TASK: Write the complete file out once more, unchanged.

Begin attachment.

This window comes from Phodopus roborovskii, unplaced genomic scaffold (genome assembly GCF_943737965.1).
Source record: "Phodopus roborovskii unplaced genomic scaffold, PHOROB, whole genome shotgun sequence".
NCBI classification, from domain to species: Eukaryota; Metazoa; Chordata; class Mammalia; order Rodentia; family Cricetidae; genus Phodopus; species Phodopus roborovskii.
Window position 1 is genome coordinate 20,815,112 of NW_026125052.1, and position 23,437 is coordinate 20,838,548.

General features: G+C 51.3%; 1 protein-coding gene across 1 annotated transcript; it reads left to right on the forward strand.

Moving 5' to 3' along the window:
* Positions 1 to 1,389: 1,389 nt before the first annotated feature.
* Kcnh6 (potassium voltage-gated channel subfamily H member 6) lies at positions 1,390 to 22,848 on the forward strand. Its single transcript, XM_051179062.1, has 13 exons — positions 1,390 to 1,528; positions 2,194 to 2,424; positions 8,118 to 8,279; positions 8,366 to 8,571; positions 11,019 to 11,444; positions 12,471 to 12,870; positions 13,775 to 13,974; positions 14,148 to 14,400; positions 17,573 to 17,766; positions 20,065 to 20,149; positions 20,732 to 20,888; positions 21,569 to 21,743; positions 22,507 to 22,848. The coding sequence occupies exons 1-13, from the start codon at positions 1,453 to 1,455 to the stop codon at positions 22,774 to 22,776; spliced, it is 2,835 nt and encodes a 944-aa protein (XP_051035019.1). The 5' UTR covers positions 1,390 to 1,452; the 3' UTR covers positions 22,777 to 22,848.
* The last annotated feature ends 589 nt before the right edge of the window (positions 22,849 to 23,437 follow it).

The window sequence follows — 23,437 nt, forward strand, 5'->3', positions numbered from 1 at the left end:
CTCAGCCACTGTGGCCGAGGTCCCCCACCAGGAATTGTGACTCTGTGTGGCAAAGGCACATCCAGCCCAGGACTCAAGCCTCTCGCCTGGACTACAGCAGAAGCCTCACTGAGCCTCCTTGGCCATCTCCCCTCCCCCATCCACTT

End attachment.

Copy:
This window comes from Phodopus roborovskii, unplaced genomic scaffold (genome assembly GCF_943737965.1).
Source record: "Phodopus roborovskii unplaced genomic scaffold, PHOROB, whole genome shotgun sequence".
NCBI classification, from domain to species: Eukaryota; Metazoa; Chordata; class Mammalia; order Rodentia; family Cricetidae; genus Phodopus; species Phodopus roborovskii.
Window position 1 is genome coordinate 20,815,112 of NW_026125052.1, and position 23,437 is coordinate 20,838,548.

General features: G+C 51.3%; 1 protein-coding gene across 1 annotated transcript; it reads left to right on the forward strand.

Moving 5' to 3' along the window:
* Positions 1 to 1,389: 1,389 nt before the first annotated feature.
* Kcnh6 (potassium voltage-gated channel subfamily H member 6) lies at positions 1,390 to 22,848 on the forward strand. Its single transcript, XM_051179062.1, has 13 exons — positions 1,390 to 1,528; positions 2,194 to 2,424; positions 8,118 to 8,279; positions 8,366 to 8,571; positions 11,019 to 11,444; positions 12,471 to 12,870; positions 13,775 to 13,974; positions 14,148 to 14,400; positions 17,573 to 17,766; positions 20,065 to 20,149; positions 20,732 to 20,888; positions 21,569 to 21,743; positions 22,507 to 22,848. The coding sequence occupies exons 1-13, from the start codon at positions 1,453 to 1,455 to the stop codon at positions 22,774 to 22,776; spliced, it is 2,835 nt and encodes a 944-aa protein (XP_051035019.1). The 5' UTR covers positions 1,390 to 1,452; the 3' UTR covers positions 22,777 to 22,848.
* The last annotated feature ends 589 nt before the right edge of the window (positions 22,849 to 23,437 follow it).

The window sequence follows — 23,437 nt, forward strand, 5'->3', positions numbered from 1 at the left end:
CTCAGCCACTGTGGCCGAGGTCCCCCACCAGGAATTGTGACTCTGTGTGGCAAAGGCACATCCAGCCCAGGACTCAAGCCTCTCGCCTGGACTACAGCAGAAGCCTCACTGAGCCTCCTTGGCCATCTCCCCTCCCCCATCCACTT